These options are not needed on almost all scenarios, and only should be enabled on very specific corner cases for old HTTPS client
connectivity to WLC management and webauth features.
To check if whenever they are enable (8.2 and older):
(Cisco Controller) > show network summary
RF-Network Name.............................
Web Mode....................................
Secure Web Mode.............................
Secure Web Mode Cipher-Option High..........
Secure Web Mode Cipher-Option SSLv2.........
Secure Web Mode RC4 Cipher Preference.......
Secure Web Mode SSL Protocol................
..
5500
Enable
Enable
Enable
Disable
Disable
Disable
19
In 8.3 and higher:
(Cisco Controller) > show network summary
RF-Network Name............................. 3500
DNS Server IP............................... 0.0.0.0
Web Mode.................................... Enable
Secure Web Mode............................. Enable
Secure Web Mode Cipher-Option High.......... Enable
Secure Web Mode SSL Protocol................ Disable
Web CSRF check.............................. Enable
To disable them:
config network secureweb sslv3 disable
config network secureweb cipher-option rc4-preference disable
config network secureweb cipher-option sslv2 disable
Restriction
This should be used in most scenarios.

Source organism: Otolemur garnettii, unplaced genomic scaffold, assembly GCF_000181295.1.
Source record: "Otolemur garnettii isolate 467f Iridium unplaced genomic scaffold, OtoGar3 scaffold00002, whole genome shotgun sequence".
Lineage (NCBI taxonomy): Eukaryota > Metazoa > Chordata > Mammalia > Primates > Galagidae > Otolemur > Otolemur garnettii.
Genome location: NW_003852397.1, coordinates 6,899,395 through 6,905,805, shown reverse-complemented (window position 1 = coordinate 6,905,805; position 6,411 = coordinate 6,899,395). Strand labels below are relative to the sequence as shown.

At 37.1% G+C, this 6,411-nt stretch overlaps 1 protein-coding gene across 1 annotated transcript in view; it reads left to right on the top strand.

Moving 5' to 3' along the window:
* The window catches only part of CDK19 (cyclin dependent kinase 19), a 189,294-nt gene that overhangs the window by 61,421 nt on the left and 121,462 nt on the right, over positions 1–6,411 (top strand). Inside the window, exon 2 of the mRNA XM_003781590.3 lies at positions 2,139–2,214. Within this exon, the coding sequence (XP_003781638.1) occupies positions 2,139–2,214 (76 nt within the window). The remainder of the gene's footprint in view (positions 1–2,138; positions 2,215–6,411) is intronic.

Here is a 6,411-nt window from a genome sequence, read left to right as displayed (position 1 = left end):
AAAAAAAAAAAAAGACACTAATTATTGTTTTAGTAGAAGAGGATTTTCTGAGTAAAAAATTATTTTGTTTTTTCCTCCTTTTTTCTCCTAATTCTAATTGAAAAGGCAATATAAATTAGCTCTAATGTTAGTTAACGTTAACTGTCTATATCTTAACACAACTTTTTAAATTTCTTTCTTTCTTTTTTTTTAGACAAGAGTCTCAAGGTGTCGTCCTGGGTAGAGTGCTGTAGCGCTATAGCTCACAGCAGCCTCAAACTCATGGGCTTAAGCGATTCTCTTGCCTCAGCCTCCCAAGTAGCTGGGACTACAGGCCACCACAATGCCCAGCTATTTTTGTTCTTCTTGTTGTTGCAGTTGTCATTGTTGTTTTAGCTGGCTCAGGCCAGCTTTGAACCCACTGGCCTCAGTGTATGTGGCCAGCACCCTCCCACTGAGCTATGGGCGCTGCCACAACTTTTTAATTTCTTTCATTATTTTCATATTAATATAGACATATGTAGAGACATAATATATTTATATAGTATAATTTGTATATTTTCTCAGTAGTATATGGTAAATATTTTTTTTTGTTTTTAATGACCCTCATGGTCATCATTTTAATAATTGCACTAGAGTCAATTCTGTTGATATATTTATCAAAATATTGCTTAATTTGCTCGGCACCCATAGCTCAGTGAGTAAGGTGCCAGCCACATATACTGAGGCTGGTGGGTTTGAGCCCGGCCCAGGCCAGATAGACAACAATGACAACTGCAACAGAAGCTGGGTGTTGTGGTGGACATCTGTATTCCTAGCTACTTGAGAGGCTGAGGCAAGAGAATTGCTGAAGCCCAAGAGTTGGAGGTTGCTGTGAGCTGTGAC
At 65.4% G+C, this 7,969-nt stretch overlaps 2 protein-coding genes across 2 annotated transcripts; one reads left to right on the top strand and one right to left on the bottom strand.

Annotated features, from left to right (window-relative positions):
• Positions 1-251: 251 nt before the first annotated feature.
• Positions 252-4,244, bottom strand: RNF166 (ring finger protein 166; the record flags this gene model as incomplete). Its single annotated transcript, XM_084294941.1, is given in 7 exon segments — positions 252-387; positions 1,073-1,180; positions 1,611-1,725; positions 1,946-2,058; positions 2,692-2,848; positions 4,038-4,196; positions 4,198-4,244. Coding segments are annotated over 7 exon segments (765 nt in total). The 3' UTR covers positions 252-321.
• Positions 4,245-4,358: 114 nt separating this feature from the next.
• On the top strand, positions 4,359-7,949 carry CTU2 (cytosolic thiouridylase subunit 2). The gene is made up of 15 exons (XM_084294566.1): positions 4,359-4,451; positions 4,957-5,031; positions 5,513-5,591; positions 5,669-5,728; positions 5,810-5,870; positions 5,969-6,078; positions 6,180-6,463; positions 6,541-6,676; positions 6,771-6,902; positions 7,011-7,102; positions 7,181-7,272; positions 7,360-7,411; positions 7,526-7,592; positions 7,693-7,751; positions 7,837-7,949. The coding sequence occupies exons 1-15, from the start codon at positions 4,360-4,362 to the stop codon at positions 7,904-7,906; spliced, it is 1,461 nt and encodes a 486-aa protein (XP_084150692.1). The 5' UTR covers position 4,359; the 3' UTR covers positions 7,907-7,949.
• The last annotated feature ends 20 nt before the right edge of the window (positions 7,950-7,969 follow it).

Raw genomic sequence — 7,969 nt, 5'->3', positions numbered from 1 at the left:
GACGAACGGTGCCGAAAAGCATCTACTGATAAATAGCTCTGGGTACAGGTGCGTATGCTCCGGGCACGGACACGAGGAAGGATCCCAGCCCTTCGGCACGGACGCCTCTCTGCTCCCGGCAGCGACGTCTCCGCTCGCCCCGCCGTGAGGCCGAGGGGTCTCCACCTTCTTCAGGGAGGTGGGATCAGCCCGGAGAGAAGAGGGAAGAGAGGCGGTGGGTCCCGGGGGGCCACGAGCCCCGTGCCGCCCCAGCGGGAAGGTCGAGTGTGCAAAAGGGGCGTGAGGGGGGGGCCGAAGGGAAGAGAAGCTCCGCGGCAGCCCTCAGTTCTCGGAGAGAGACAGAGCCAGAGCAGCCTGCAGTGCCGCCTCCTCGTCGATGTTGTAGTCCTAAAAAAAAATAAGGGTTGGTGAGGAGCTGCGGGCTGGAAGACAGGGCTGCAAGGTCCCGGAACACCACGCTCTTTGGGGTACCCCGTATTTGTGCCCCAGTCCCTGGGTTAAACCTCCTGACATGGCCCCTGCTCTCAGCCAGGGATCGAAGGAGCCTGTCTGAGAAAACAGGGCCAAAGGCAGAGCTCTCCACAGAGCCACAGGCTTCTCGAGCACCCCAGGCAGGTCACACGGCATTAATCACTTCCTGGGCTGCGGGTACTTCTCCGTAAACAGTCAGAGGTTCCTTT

Ensure CSRF protection is in place
Cross Site Request Forgery is a type of attacks where an unsuspected user is tricked to perform unwanted actions. Starting with 8.3,
Cisco Wireless LAN Controllers have embedded CSRF protection across all the management web interface.
This is enabled by default, and there is no reason to disable it, unless required as workaround for some specific issue. It should have
no impact when active.
How to check:
(Cisco Controller) >show network summary
RF-Network Name.............................
DNS Server IP...............................
Web Mode....................................
Secure Web Mode.............................
Secure Web Mode Cipher-Option High..........
Secure Web Mode SSL Protocol................
Web CSRF check..............................
OCSP........................................
..
beta
0.0.0.0
Enable
Enable
Disable
Enable
Enable
Disabled
How to enable:
config network secureweb csrfcheck enable
Restriction
This should be used in most scenarios.
SSH Recommendations
Secure SSH/Telnet
Similar to secure web access, confirm that SSH is enabled and Telnet is disabled to the controller for better security.
To see the network summary:
(Cisco Controller) > show network summary
Web Mode....................................
Secure Web Mode.............................
Secure Web Mode Cipher-Option High..........
Secure Web Mode Cipher-Option SSLv2.........
Secure Shell (ssh)..........................
Telnet......................................
20
Enable
Enable
Enable
Enable
Enable
Enable
To disable Telnet:
(Cisco Controller) > config network telnet disable
To enable SSH:
(Cisco Controller) >config network ssh enable
Restriction
This should be used in most scenarios.
Secure SSH High Crypto